Lawsuit could bring scrutiny to U project

Some worry about the coming Weisman addition after the architect was sued.

Liz Riggs

The announcement a week and a half ago – that the Massachusetts Institute of Technology is suing legendary architect Frank Gehry, over what the school claims are substantial design flaws in a campus building completed in 2004, could have reverberations felt at the University.

In March, staff at the Gehry-designed Weisman Art Museum on campus revealed plans for a major expansion.

The museum is currently working with Gehry and his Los Angeles-based architecture firm on the project, which is scheduled to begin next year. The University’s contribution for the mostly privately funded project is a $2 million matching gift.

John Allen, director of visitor services, security and building operations at the Weisman, said he was aware of the lawsuit against Gehry and the construction company that worked on MIT’s Stata Center, but said the Weisman has not experienced similar difficulties.

“I think we would know by now if there were any serious problems,” Allen said. “It’s withstood 14 or 15 winters now with no problems.”

The MIT suit alleges that architectural defects are responsible for mold growth, leaks, cracked masonry and drainage backup in the Stata Center, which required more than $1.5 million in repairs.

On the subject of the Stata Center problems, Allen said, “of course, you need to hear about things like that.”

“I’m sure that this will be taken into consideration,” Allen said about how the Stata Center’s alleged flaws could impact the Weisman’s own project, which is still in the schematic design stages, but added, “We have a good track record with Gehry.”

The Guardian Unlimited, a London-based news source, reported late last week that at least two of Gehry’s other university projects have run into major snags.

In 1986, one such building at the University of California-Irvine was torn down because of leaks.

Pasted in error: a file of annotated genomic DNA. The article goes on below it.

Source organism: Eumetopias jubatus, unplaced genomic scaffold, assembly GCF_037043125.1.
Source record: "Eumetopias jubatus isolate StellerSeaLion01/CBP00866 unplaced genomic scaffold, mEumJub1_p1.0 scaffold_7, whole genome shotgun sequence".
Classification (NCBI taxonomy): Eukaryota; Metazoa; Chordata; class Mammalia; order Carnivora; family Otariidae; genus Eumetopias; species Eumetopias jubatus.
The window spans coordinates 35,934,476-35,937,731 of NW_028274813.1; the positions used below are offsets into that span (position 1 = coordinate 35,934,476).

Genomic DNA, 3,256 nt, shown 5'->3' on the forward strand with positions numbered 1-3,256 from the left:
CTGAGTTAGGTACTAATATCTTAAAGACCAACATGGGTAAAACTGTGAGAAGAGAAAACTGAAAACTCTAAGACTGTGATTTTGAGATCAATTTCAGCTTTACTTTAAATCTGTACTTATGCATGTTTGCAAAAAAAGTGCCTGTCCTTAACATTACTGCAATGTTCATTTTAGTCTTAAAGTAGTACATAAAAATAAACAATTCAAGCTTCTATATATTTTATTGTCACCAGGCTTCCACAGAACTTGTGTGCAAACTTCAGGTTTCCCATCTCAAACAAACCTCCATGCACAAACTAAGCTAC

Commenting on the situation with the Stata Center last week, Gehry told The New York Times: “These things are complicated and they involved a lot of people, and you never quite know where they went wrong. A building goes together with 7 billion pieces of connective tissue. The chances of it getting done ever without something colliding or some misstep are small.”

Bill Rinehart, a zone administrator for facilities management at the University, oversees several buildings on campus, including the Weisman.

“I’ve been in this zone for a year and a half. I’ve had no water leak issues,” Rinehart said of the Gehry-designed Weisman. “I don’t know what he built out there (at MIT) but the Weisman Art Museum has a humidity control on it because the artwork has to be kept at certain temperatures, so we have dryers in that building so that it’s not an issue.”

As the only Gehry-designed museum in the United States, the very nature of the building might actually help to safeguard it from leaks.

Weisman director Lyndel King said she doesn’t think the Stata Center suit will have significant bearing on the Weisman expansion, other than the fact that Gehry’s office might be a little more tied up because of the litigation.

King said she hasn’t had any donors pull out from the project, although she has received questions about the MIT situation from some of them.

“Most of our major donors are pretty sophisticated,” King said, and they understand the complexities involved in any architectural project.

“Designing a building is a collaborative process. It certainly was for us,” King said. “(Gehry) was always willing to listen. He always took our functional requests seriously.”

When there are problems with a design, King said, “I’ve always felt that you need to look at the client as much as the architect.”

No one at Frank Gehry and Associates Inc. could be reached for comment over the weekend.

Construction on the Weisman’s 11,000-square foot expansion is scheduled to be completed by 2009.